Ruthlessly seek out whatever it is that needs to be learned.

Never has the world so generously enabled learning the way that it does today. Almost anything can now be learned online, some even for free, through sponsored content or peer-to-peer advice. Keep learning whatever new skills are necessary. Read up and feed your mind with a steady stream of fresh inspiration that can unlock possibilities for your enterprise.


Embrace digital tools and platforms to strengthen your market presence and service delivery.

Digital is one ally every small business can count on to outsmart the usual disadvantages of a game of sheer size and scale and win in a fair game of operational efficiency, relevance and customer experience. Allow the many digital tools available today to help you operate faster and smarter— from making yourself available and reachable, to delivering a great buying experience every single time.

Perhaps the only economic bright spot in the time of COVID-19, this new cohort of business innovators called local micro-enterprises brought food on the table as jobs were taken away and as salaries froze. As supply chains broke down, their ingenuity in sourcing allowed small-scale producers and resellers, otherwise lacking access and bargaining power, to be found and given a fair chance. Home-based creative skills, previously not converting to monetized labor, were unlocked and allowed to create and capture economic value. Entrepreneurial thinking and practice built financial and psychological resilience in families and households.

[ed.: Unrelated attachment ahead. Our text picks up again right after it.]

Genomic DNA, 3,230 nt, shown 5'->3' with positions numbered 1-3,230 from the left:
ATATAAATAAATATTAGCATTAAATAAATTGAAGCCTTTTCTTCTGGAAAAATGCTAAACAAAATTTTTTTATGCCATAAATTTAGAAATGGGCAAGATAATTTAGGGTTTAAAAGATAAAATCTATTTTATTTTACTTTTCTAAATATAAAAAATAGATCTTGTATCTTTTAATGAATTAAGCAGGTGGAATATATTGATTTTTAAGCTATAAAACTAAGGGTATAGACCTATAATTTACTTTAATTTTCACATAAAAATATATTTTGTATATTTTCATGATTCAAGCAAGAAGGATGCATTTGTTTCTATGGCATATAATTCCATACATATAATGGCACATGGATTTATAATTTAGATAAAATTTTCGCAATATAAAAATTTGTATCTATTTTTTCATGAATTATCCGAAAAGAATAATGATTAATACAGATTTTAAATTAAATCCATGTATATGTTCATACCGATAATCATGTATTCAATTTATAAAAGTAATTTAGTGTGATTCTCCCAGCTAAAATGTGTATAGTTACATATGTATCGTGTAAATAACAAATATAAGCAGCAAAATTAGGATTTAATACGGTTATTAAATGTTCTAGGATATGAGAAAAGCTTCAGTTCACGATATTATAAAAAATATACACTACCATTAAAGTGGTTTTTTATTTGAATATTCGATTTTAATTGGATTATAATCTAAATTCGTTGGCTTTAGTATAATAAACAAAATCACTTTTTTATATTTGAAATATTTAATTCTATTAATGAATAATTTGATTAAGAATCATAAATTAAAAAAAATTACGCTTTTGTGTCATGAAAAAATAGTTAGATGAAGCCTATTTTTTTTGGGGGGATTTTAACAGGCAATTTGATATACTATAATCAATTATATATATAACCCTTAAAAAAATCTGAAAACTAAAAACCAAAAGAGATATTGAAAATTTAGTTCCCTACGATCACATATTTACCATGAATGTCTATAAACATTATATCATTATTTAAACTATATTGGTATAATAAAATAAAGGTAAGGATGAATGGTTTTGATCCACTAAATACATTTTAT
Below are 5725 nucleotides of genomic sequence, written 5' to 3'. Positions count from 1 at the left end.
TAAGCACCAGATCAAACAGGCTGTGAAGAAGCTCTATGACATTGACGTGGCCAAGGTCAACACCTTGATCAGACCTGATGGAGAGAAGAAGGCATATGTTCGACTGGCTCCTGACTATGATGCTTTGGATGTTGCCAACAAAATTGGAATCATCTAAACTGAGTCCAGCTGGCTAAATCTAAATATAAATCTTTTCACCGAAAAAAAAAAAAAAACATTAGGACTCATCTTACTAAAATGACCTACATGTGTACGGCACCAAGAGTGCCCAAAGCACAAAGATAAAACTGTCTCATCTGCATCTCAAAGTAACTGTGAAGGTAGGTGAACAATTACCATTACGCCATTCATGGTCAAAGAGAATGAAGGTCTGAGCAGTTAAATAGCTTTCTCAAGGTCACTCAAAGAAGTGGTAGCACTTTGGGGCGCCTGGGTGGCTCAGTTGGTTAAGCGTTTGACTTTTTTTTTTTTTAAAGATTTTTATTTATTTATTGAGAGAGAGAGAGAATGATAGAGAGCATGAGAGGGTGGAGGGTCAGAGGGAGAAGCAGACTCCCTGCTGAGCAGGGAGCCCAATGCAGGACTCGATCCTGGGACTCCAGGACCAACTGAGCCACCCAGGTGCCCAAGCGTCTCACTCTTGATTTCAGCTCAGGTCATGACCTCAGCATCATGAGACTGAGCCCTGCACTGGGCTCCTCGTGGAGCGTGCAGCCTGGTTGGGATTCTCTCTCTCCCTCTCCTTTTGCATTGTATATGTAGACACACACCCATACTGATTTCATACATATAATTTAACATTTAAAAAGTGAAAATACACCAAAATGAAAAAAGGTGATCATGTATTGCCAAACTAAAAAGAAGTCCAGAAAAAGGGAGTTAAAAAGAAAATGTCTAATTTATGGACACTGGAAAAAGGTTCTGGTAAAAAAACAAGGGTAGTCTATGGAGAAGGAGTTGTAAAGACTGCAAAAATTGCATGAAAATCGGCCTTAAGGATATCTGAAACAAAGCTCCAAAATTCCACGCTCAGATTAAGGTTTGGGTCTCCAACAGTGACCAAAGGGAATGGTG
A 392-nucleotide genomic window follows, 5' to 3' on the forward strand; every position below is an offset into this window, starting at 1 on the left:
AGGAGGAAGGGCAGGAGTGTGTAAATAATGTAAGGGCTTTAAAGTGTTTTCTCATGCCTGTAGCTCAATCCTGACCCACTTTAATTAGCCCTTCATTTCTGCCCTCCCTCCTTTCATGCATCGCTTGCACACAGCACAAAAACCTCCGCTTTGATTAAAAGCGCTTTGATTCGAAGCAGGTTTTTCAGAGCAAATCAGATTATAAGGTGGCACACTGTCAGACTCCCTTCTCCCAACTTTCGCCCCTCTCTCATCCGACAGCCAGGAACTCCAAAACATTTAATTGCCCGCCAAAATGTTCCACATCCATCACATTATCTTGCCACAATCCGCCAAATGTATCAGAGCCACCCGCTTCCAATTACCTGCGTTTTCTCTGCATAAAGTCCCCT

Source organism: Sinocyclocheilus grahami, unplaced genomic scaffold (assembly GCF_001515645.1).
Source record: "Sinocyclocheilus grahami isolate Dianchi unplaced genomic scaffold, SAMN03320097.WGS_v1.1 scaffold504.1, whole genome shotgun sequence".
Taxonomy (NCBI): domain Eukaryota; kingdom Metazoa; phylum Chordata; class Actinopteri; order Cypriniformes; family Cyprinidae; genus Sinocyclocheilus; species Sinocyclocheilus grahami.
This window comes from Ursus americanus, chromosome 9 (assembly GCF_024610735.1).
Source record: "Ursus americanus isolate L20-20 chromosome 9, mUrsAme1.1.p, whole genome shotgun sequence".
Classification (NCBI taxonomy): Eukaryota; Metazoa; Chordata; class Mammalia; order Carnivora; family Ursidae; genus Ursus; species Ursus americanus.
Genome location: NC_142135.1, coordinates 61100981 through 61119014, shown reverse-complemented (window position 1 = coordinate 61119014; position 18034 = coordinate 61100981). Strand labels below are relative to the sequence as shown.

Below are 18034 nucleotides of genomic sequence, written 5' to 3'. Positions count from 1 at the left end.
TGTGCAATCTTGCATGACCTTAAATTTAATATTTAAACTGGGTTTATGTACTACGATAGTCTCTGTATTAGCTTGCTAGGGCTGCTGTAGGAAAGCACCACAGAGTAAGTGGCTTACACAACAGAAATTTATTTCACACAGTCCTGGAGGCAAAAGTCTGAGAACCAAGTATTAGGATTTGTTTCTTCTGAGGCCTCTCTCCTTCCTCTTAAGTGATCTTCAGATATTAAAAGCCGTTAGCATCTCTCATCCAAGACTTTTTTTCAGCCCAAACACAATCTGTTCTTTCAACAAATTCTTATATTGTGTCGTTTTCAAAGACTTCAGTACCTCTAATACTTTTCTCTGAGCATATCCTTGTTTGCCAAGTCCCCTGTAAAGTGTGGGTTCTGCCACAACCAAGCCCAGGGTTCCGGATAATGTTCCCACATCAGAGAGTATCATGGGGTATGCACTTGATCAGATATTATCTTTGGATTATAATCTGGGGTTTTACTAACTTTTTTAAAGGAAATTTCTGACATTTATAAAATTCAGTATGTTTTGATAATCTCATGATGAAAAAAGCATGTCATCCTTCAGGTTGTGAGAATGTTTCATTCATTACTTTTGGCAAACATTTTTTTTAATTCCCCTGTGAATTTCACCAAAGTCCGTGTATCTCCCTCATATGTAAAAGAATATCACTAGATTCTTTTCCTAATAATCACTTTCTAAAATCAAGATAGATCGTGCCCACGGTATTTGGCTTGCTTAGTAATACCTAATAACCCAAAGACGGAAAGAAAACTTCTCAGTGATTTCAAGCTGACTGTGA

To the micro-entrepreneurs reading this, thank you for keeping the economy moving while all else stood still. Great challenges lie ahead but nothing that cannot be beaten by the same resilience, ingenuity, and charm that brought your enterprises to life in the first place; and of course, ideally with a little help from government bodies, from the buying public and from the bigger business community.

And so, for the rest of us, I would end with this much-needed food for thought: think to yourself, “how might I support a local micro-enterprise today?”